Fayette judge scandal spawns 4 requests for new trials
Four defendants convicted in Fayette County are seeking a new trial, claiming the affair between former Fayette County public defender Kimberly Cornwell and former Superior Court Judge Paschal A. English Jr. adversely affected their rights to fair trials.
Defense attorneys contend that Cornwell should have disclosed her relationship with English to the three defendants whom she represented in trials with English as the presiding judge. The fourth defendant is appealing because Cornwell represented a codefendant in his case before Judge English.
In a court hearing April 20, two public defender attorneys and state prosecutors stipulated to the facts surrounding the October 2008 incident in which a sheriff’s deputy investigating a suspicious vehicle in a failed subdivision discovered Cornwell and English engaged in sexual intercourse.
The decision on whether to grant the new trial motions rests with Fayette County Superior Court Judge Fletcher Sams, who by all accounts is in a tough spot. If he orders new trials, the victims in all four cases will have to relive their cases, and they almost certainly would be required to testify again.
In one of the cases, that means a girl will have to testify again about how a relative raped her days after he got out of prison, said Assistant District Attorney David Younker. The defendant, William Jacob Nutt, was convicted of aggravated child molestation and aggravated sexual battery, but not guilty of rape, and English sentenced him to life in prison March 24, 2010.
Likewise, prosecutors expect it to be traumatic for a carjacking victim to relive the tale of how he was kidnapped at gunpoint from a convenience store in downtown Fayetteville and forced into the trunk of a car, Younker said. The defendant Cornwell represented in that case, Travion Marquez Willis, was convicted of armed robbery, kidnapping, aggravated assault, possession of a firearm during the commission of a crime and motor vehicle theft. Also convicted of the exact same charges in that case was Willis’ codefendant Christopher Deangelo Wakefield, who was represented at trial by attorney Vernon Smith.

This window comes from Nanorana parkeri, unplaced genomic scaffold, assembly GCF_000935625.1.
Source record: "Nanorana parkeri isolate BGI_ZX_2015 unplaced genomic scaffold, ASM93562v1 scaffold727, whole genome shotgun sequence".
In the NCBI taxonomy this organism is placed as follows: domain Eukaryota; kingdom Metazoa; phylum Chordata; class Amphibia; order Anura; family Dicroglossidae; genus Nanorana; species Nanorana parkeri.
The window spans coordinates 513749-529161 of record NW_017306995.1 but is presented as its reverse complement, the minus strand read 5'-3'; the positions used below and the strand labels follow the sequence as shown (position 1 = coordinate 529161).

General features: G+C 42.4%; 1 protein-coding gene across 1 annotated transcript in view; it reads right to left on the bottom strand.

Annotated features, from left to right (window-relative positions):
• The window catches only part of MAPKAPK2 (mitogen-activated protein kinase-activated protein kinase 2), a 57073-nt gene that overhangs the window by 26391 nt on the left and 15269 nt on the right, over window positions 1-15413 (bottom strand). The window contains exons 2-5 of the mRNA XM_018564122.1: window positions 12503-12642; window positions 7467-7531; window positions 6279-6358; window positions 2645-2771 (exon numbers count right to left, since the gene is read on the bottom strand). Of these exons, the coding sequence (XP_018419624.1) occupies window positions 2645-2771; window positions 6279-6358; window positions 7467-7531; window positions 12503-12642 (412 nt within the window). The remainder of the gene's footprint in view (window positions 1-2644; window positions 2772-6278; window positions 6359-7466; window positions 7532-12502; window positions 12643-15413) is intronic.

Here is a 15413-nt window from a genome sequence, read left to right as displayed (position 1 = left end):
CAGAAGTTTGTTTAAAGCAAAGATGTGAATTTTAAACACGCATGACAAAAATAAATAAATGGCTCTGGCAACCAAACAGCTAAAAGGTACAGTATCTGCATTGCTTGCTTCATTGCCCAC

English sentenced Wakefield to life in prison plus 20 years and Willis to life in prison Nov. 14, 2008.
The fourth defendant seeking a new trial on the basis of the Cornwell-English affair is Calvin Obie Boynton, who was found guilty Sept. 15, 2009 of armed robbery, aggravated assault, possession of a sawed-off shotgun and another weapons charge, all stemming from the May 2009 robbery of the United Community Bank off Wisdom Road in Peachtree City.
English sentenced Boynton to life plus 30 years in prison.
At last Wednesday’s motions hearing, assistant district attorneys David Younker and Jeremy Hayes argued that there was nothing in the transcript of either trial to indicate there was judicial bias against any defendants.
Judge Sams later remarked that judicial bias can appear in ways that aren’t communicated in the transcript, such as the jurist’s facial reactions to the presentation of certain evidence, for example.
Sams recalled as a young lawyer when he started to “score points” in a particular trial, the judge would activate his loud pencil sharpener, and the net affect was to stall his momentum, while also potentially distracting the jury.
Younker also argued that it was the jury in each of the four cases that convicted the defendants, not Judge English.
Before Sams will rule in the case, the defendants will have to testify as to what they did or did not know about the relationship between Cornwell and English prior to their trials. The defendants were not in court for the motions hearing last Wednesday despite orders that were sent for them to be brought from their respective state prison facilities.
Also at last week’s hearing, the court heard testimony that Judge English in 2009 attended a public defenders conference in Reno, Nev., with Cornwell.
Defense attorney Steve Phillips had hoped to elicit testimony from Cornwell, but through her attorney she asserted her right against self-incrimination offered by the Fifth Amendment to the U.S. Constitution.
According to the Georgia Bar’s online directory of attorneys, Cornwell is currently practicing with the law office of Bruce S. Harvey, and she is listed as an “active member in good standing” with no public disciplinary history on record.
Likewise, the Georgia Bar’s website still lists English as “an “active member in good standing” with no public disciplinary history on record, though it also lists him as still being a judge for the Griffin Judicial Circuit.
English resigned in April 2010 as he faced an investigation into the affair by the Georgia Judicial Qualifications Commission. Cornwell months later also resigned from her position at the Fayette County Public Defender’s Office after she was initially placed on paid administrative leave.